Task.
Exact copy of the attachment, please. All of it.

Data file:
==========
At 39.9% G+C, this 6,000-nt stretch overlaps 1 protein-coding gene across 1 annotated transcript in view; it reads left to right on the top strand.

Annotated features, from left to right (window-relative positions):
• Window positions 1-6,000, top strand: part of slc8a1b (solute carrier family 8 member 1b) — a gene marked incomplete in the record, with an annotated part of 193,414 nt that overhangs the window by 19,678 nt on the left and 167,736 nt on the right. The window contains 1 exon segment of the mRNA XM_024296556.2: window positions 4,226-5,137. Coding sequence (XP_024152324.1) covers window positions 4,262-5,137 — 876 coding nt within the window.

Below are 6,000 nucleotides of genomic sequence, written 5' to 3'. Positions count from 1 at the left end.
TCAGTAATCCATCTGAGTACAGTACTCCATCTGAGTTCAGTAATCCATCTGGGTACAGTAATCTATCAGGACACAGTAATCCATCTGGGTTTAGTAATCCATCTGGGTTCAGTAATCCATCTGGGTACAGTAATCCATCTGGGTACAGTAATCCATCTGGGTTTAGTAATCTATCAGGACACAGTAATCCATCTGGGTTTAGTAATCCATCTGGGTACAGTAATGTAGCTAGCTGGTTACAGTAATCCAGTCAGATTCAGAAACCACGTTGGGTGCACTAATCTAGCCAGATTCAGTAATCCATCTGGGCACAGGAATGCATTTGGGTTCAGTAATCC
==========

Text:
At 39.9% G+C, this 6,000-nt stretch overlaps 1 protein-coding gene across 1 annotated transcript in view; it reads left to right on the top strand.

Annotated features, from left to right (window-relative positions):
• Window positions 1-6,000, top strand: part of slc8a1b (solute carrier family 8 member 1b) — a gene marked incomplete in the record, with an annotated part of 193,414 nt that overhangs the window by 19,678 nt on the left and 167,736 nt on the right. The window contains 1 exon segment of the mRNA XM_024296556.2: window positions 4,226-5,137. Coding sequence (XP_024152324.1) covers window positions 4,262-5,137 — 876 coding nt within the window.

Below are 6,000 nucleotides of genomic sequence, written 5' to 3'. Positions count from 1 at the left end.
TCAGTAATCCATCTGAGTACAGTACTCCATCTGAGTTCAGTAATCCATCTGGGTACAGTAATCTATCAGGACACAGTAATCCATCTGGGTTTAGTAATCCATCTGGGTTCAGTAATCCATCTGGGTACAGTAATCCATCTGGGTACAGTAATCCATCTGGGTTTAGTAATCTATCAGGACACAGTAATCCATCTGGGTTTAGTAATCCATCTGGGTACAGTAATGTAGCTAGCTGGTTACAGTAATCCAGTCAGATTCAGAAACCACGTTGGGTGCACTAATCTAGCCAGATTCAGTAATCCATCTGGGCACAGGAATGCATTTGGGTTCAGTAATCC